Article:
acams — 2011-08-22T06:49:10-04:00 — #1
Facebook’s ‘Like’ Button Declared Illegal In Germany. I don't understand why? As per the information I've received that it transfers huge data. Do you guys really think, it is worthwhile?
ralphm — 2011-08-22T07:03:17-04:00 — #2
Looks like a bit of an overreaction to me. If you are going to go down that path, heck, go the whole hog and just ban Facebook.
scallioxtx — 2011-08-23T03:31:58-04:00 — #3
It was declared illegal in just one state; not in the whole of Germany. It was banned because, and I quote
Schleswig-Holstein's data protection commissioner, Thilo Weicher, ordered the shutdown after an analysis by his office showed that Facebook builds profiles of users and non-users alike with the "like" button's data. Because such data collection violates Germany's data protection laws, Weicher has given websites operated in Schleswig-Holstein until September 30th to remove all "like" buttons.
See Facebook's 'Like' Button Banned by German State | PCWorld
jannet1 — 2011-08-23T05:08:05-04:00 — #4
if facebook like button involves in data violation, why in in one state of germany, why not in the whole germany?
does like button violates other country data too...a new topic of discussion
scallioxtx — 2011-08-23T05:32:07-04:00 — #5
Because the data protection commissioner from that state forbade it for that state, and he doesn't have the power to forbid it in the whole of Germany (if he had that power he probably would though).
Just as in the USA, different states can have different laws.
acams — 2011-08-24T01:30:56-04:00 — #6
Will this really protect the data violation....
agenthomes — 2011-08-24T10:24:19-04:00 — #7
I've read some other comments on this situation it seems that this particular "data protection commissioner" has some unique views.
Given that Facebook doesn't have any offices in Germany, I doubt that they care to much.
stonewilson — 2011-08-29T03:41:29-04:00 — #8
This reminds me another news about Germany, Sumsang Galaxy Tab now is available in all Europe countries except Gemany, really weird...
scallioxtx — 2011-08-29T04:24:24-04:00 — #9
That's totally unrelated, and has to do with a lawsuit from Apple against Samsung. See German Ban on Samsung Galaxy Tab 10.1 Remains in Effect | News & Opinion | PCMag.com.
mortimerger — 2011-08-29T10:11:10-04:00 — #10
I think Facebook cares a lot, since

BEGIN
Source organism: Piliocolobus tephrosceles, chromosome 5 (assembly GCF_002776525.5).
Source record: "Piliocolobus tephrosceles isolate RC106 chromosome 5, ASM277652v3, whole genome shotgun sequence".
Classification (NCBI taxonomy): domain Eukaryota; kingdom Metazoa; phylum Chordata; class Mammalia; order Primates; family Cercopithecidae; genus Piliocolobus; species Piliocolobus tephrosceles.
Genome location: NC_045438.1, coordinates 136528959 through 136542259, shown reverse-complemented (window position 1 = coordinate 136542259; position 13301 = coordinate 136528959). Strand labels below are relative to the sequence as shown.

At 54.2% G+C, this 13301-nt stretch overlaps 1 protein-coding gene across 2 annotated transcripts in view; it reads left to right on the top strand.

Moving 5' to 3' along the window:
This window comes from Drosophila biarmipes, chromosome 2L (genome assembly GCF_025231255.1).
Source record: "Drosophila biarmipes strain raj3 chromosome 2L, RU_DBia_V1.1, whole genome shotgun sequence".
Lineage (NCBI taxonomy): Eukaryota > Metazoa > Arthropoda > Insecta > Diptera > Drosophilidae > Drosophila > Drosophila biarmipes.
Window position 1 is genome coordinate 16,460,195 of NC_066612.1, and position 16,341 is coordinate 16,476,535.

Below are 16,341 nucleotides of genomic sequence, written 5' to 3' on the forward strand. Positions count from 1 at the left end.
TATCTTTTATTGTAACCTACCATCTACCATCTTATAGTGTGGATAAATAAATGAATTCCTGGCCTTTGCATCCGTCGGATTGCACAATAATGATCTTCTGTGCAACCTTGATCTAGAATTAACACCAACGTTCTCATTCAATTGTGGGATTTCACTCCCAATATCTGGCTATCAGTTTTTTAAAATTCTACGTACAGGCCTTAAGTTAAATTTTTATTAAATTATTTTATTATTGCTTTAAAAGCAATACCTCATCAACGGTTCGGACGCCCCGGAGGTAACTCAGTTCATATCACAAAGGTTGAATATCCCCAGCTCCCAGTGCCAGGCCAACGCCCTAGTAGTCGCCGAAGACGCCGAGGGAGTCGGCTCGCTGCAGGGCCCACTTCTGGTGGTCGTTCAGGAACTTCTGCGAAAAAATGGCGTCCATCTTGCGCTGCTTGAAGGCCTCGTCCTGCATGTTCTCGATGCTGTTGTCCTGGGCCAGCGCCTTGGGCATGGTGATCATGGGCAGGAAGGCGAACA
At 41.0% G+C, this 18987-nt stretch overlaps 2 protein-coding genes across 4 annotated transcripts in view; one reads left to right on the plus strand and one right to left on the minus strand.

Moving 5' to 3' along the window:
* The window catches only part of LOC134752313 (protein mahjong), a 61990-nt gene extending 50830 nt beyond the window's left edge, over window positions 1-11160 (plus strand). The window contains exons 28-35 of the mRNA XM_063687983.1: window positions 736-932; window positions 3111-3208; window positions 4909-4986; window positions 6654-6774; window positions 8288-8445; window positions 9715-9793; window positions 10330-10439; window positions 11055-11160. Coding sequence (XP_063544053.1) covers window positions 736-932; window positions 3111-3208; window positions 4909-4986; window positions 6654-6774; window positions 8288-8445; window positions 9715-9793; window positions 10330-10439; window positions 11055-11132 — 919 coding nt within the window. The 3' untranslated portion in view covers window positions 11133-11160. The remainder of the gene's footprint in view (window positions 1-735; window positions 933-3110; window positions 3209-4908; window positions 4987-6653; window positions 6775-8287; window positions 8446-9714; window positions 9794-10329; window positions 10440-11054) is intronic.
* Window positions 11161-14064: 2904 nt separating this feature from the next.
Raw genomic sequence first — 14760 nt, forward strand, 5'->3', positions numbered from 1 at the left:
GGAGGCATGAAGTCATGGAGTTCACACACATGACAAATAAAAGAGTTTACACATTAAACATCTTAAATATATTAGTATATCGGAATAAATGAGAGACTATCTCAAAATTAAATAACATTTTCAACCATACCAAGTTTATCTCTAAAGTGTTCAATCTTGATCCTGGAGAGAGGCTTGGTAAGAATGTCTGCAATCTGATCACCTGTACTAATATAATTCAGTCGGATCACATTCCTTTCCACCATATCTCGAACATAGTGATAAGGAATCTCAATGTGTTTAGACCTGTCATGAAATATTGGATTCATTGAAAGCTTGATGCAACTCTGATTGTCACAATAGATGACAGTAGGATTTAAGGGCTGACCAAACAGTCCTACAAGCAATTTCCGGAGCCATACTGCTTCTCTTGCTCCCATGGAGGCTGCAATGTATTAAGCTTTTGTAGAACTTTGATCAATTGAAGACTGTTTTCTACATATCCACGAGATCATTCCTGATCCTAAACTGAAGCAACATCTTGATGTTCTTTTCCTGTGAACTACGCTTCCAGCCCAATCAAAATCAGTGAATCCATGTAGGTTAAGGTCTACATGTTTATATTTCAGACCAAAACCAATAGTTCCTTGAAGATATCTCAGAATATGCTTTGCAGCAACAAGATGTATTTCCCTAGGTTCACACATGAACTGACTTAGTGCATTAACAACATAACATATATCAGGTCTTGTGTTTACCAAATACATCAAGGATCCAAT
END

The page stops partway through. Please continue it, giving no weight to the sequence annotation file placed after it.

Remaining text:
1. Germany is a big market
2. this could be the first in a series of cases made against facebook
I am from Germany and in Germany people are very suspicious towards the IT/Internet giants(google, fb). For example there was also a great public debate (of course politicians see potential in this kind of debates) about Google Street View here.
nameslave — 2011-09-15T12:03:38-04:00 — #11
I guess it all stems from that some countries e.g in Europe and Canada (where I'm from) have stricter PRIVACY legislation (vs. e.g. the US). I remember Facebook actually made some changes to accommodate concerns raised by the Privacy Commissioner here a while back.
it_relocation — 2011-10-13T03:58:23-04:00 — #12
Why not block all cookies too why they're at it?!?!
Seems a bit OTT
stomme_poes — 2011-10-21T07:12:16-04:00 — #13
pankajs — 2011-10-24T02:45:16-04:00 — #14
There is no pint of doing that.
Surely it could be decided by some jealous person.
wardcosbyson — 2011-10-24T03:07:22-04:00 — #15
It's actually really weird for me to hear news like this. I have heard several issues about facebook privacy in some countries but this is just way too complicated for me to handle. Why would they have to argue about this or about "google street view"? I might have to agree with ralph.m, they should have just banned facebook. I wonder what fb button they are going to label illegal next time around.
stomme_poes — 2011-10-24T04:27:32-04:00 — #16
Why would they have to argue about this or about "google street view"?
Because banning a website in most western countries is too close to government censorship, which also scares people. If they are knowingly blocking FB in your country, what are they unknowingly blocking too? This was a popular topic in Australia, where they had/have a "public" blacklist (supposedly only of kiddie-pr0n sites) but also a secret blacklist. Which may or may not really be limited to kiddie-pr0n. See, because it's secret, the citizens don't know for sure, and have to completely trust their government. And that doesn't work in societies who think they are free.
So Germany discusses it. So citizens can decide with a vote or something what they want. Many people do not want their houses, cars and front yards showing up on the internet via Google Maps (even though Google blurs out faces and license plates, somewhere there are the original photos sitting around... suppose Google got hacked again and someone got ahold of those and posted them? So long as they (google) have the data, and that data sits on a machine with internet connection (which, who knows, maybe they do), this is possible. It's happened before).